Monday My first glimpse of the student body is a regiment of maroon jumpers clustered around the flagpole on the forecourt. I loiter at the entrance to the compound as I realise with terror that they're all staring in my direction. I know they can sense my fear floating over in the wind. The headmaster rescues me and ushers me into the staffroom. It's full of laughter and I'm given sweet milky tea and kitheri. Unsure of the etiquette, I worry about choking on the maize husks, but noticing that the other teachers just spit them out, I do the same. As the conversation drifts into Kiswahili, I feel very alone and shrink into my chair.
Tuesday They all look identical in their uniforms, both boys and girls with newly shaven heads for the start of term. The class stretches on for ever.
Row after row of wide eyes stare at me, with smiles that I'm sure are menacing. At the board, my hand shakes and I drop the chalk. Flustered, I gather up the pieces and write "Collective nouns" on the board. I give some examples but no one is writing anything down, until one girl speaks up.
"Madam, we already done." I have no idea what to do, so turn over the page in the textbook, and blunder through the next topic, knowing they can see I haven't a clue what I'm doing. It's my first lesson and I wish I had never come.
Wednesday I explore the area around the compound and end up walking through a field belonging to the local primary school. Unfortunately, I arrive at lunchtime, and 200 ragged children sprint after me, attempting to hold my hand and stroke my hair and shouting "How are you? How are you?" It's how it must feel to be famous, and I find myself running to get out of the gate and away from the mob, none of whom are taller than my elbow.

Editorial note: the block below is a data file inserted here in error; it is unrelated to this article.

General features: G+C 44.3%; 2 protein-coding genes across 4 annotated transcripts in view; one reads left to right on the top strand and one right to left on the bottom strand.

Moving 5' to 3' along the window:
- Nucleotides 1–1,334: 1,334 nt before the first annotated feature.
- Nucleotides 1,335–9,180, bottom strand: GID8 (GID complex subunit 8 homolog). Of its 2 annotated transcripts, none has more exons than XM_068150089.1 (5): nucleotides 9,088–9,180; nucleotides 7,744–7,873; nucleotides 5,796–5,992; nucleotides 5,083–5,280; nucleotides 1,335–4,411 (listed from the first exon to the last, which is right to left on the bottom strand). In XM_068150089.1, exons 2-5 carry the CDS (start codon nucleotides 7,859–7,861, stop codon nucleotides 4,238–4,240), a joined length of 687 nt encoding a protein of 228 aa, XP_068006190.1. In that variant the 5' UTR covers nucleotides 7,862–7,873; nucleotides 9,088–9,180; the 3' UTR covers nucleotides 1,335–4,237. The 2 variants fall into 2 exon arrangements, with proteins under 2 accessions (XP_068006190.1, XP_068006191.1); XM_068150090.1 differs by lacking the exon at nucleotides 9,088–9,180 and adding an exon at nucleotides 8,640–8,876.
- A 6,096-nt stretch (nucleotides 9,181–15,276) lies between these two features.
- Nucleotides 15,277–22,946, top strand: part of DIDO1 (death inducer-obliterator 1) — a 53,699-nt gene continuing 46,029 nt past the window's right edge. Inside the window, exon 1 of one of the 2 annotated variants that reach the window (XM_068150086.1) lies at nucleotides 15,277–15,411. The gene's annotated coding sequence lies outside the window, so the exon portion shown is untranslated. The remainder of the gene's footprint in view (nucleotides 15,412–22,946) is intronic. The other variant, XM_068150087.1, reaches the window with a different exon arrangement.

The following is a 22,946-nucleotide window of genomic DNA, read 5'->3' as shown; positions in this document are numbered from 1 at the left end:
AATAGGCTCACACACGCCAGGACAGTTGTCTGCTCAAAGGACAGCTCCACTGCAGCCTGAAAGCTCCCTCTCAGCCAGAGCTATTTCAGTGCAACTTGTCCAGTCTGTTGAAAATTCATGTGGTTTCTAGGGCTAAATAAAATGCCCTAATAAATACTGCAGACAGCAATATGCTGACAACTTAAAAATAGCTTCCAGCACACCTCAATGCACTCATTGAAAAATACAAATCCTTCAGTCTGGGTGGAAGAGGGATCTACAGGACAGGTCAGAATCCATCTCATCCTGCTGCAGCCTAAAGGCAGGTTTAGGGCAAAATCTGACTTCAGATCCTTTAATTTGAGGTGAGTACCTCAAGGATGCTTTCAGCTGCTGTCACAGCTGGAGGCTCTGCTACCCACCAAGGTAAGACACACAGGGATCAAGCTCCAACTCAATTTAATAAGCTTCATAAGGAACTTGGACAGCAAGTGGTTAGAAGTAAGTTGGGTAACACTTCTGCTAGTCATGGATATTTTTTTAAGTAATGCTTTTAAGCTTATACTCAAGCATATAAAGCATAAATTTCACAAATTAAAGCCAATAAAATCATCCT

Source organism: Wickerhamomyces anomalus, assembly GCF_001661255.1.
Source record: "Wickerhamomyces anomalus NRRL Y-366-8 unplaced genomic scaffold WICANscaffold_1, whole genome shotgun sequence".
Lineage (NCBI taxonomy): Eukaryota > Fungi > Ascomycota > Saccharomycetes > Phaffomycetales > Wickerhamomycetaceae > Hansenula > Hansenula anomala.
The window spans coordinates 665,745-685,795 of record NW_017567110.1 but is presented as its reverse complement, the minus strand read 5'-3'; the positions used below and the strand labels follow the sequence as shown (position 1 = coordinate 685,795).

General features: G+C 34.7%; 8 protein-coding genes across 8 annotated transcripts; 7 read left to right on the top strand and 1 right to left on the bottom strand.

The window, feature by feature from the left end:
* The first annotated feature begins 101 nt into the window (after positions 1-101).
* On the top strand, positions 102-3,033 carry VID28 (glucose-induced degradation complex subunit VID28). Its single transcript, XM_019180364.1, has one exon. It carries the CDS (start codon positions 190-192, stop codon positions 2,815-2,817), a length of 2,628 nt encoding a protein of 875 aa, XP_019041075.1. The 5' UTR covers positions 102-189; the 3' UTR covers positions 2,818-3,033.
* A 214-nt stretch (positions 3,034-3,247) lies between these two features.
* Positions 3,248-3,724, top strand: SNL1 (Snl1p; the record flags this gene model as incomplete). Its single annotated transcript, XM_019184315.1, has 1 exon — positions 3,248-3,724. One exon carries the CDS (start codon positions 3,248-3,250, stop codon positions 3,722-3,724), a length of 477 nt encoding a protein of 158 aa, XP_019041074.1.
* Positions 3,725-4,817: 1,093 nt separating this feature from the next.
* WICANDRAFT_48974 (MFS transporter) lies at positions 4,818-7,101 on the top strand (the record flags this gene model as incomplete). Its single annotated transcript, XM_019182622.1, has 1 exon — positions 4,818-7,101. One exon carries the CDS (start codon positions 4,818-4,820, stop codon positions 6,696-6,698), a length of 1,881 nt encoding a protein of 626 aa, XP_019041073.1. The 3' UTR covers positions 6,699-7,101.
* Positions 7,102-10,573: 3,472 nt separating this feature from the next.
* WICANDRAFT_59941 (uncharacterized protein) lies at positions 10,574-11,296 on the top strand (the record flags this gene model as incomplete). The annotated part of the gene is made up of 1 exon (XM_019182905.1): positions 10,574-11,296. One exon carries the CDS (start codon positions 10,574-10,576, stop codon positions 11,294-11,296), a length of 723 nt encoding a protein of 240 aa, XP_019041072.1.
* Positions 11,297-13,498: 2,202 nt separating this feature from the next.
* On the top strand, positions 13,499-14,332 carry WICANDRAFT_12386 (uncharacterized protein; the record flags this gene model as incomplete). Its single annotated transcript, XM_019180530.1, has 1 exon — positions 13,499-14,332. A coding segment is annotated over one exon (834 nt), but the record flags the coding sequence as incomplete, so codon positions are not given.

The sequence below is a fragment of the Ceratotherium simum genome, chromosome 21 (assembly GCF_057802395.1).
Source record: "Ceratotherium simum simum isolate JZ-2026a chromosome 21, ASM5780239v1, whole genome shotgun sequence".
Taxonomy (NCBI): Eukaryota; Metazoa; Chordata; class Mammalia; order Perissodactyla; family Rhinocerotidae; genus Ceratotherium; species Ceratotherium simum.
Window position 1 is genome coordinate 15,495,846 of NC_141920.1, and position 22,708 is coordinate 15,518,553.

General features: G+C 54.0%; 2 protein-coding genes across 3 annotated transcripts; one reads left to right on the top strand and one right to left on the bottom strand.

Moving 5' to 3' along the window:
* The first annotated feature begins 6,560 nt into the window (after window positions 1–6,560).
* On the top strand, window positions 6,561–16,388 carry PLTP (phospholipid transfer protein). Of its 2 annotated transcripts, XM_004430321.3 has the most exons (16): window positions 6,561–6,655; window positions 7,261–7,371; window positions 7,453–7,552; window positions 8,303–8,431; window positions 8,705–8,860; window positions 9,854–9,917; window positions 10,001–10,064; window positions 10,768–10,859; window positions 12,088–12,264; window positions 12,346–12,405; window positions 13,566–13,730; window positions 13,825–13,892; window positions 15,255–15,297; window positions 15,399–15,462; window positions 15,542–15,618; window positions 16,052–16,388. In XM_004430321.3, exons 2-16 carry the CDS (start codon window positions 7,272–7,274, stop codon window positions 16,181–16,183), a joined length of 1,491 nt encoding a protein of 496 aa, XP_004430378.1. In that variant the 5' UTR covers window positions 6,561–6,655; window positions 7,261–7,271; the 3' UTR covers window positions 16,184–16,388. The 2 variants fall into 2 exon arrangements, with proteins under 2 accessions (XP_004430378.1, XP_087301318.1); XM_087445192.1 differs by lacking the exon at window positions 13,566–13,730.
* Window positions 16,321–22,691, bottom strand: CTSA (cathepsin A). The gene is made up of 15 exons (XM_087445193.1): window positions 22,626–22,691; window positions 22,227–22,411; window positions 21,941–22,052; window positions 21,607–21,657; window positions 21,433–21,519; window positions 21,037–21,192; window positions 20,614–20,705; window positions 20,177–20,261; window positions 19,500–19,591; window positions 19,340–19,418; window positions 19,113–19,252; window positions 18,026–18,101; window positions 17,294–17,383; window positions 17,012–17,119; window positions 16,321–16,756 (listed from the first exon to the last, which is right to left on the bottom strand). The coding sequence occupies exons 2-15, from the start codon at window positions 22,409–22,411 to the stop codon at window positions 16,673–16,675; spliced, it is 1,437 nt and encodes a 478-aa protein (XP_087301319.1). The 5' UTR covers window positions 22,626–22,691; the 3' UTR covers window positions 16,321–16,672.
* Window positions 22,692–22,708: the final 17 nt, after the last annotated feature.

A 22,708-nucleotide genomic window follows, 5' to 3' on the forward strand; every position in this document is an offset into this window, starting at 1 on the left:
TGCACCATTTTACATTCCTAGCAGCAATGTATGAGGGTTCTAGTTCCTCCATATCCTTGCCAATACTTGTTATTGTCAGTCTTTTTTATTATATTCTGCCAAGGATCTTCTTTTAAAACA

Thursday A cockerel wakes me up and, half asleep, I think he's shouting "How are you? How are you?" I'm still exhausted but go to school, where the students have been up since four. I want to teach singing but soon learn that the Kenyan children have no interest in learning about diction or breath control - they're happy just to sing their hearts out. I get them doing "London's burning" in three parts, and as the music emerges and the smiles get wider, I remember why I came and my fear floats away.
Friday Teaching "two west" has become the highlight of my day. I know some students' names now - Charity, Gilbert, Alfred, Caroline - and they listen to my ramblings on English grammar, attentive even when they don't understand my accent, and speaking up to ask me questions. My lessons become more successful and I realise the Kenyan children are keen to learn.
At the end of the day, I leave the classroom buzzing and proud and a girl rushes after me to carry my books. They're not so terrifying after all.
Alice Usher, 18, is a gap year volunteer teaching English and history at Kipsigak high school, Kenya. She has finished her planned three-month stint but has decided to stay on independently, lodging with one of the Kenyan teachers